Britain’s sheep industry could be badly damaged by a no-deal Brexit, despite the government’s commitment on import tariffs, experts have warned.
The government confirmed on Wednesday it would maintain the status quo on sheepmeat import tariffs in the event of a no-deal Brexit, with no change from the EU’s current MFN rates. Frozen lamb carcases, for example, would have an import tariff of 12.8% + €128.8/100kg, giving UK producers a degree of protection against a flood of cheap imports into the market.
“NSA is extremely pleased to see the government recognising the importance and sensitivity of our sheep farming industry, and we welcome the release of the schedule, which provides us with some security,” said National Sheep Association CEO Phil Stocker.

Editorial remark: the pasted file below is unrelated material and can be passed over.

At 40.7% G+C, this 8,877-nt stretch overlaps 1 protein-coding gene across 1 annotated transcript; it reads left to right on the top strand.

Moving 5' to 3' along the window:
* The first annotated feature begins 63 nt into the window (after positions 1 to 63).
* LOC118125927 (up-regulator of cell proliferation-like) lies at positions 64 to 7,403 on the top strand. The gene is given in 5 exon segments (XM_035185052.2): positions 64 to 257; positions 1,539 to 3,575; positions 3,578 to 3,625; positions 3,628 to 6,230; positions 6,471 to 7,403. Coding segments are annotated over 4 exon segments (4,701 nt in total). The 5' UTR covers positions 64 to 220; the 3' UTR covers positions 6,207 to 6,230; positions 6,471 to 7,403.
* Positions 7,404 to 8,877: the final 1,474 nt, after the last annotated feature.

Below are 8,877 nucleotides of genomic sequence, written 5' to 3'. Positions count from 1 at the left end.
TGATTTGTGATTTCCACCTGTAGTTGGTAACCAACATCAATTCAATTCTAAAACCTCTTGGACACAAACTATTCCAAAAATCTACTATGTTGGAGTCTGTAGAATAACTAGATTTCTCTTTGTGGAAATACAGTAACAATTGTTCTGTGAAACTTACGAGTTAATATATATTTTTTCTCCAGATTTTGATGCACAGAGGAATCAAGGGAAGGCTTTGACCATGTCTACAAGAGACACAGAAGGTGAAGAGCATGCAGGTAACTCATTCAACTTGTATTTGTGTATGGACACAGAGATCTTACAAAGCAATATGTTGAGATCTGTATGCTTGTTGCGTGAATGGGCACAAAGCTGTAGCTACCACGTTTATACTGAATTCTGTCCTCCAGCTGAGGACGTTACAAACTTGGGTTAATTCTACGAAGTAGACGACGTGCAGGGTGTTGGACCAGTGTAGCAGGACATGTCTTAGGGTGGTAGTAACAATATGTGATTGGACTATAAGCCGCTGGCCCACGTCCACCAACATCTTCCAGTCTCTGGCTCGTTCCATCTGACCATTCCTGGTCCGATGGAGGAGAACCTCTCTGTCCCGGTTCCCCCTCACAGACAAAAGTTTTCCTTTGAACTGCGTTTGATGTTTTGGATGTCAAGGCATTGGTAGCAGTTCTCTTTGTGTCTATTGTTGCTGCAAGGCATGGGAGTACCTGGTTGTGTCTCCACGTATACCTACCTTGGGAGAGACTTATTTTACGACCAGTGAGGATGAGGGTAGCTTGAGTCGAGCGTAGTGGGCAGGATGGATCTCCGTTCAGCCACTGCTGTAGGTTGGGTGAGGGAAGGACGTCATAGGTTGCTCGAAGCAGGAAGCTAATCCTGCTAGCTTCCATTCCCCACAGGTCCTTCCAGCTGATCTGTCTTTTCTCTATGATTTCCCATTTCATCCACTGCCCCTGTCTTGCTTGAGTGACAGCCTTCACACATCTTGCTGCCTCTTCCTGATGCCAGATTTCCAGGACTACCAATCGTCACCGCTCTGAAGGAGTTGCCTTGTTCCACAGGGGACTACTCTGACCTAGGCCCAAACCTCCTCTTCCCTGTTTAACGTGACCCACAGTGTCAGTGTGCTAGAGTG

However, Australia and New Zealand - the biggest importers of sheepmeat to the UK - would maintain their tariff-free access under agreed WTO quotas. And a no-deal Brexit would still mean UK farmers would face high tariffs to export to the EU.
In 2018, the UK exported more than 80,000 tonnes of sheepmeat to the EU, which accounted for about 95% of UK exports of it [AHDB]. So the “massive” WTO tariff on lamb exports would have a “dramatic impact” on the sheep sector, warned British Meat Processors Association director Nick Allen.
High export tariffs would likely deal a big blow to demand for UK sheepmeat from the EU, agreed Stocker. “This means we may still be in the situation in a few months’ time, where our domestic markets may become flooded, driving the price of lamb down,” he warned.
“This would be very bad news for our producers, but for retailers and processors too as many will have forward-purchased lamb for the spring and early summer period and may face a challenging retail market.”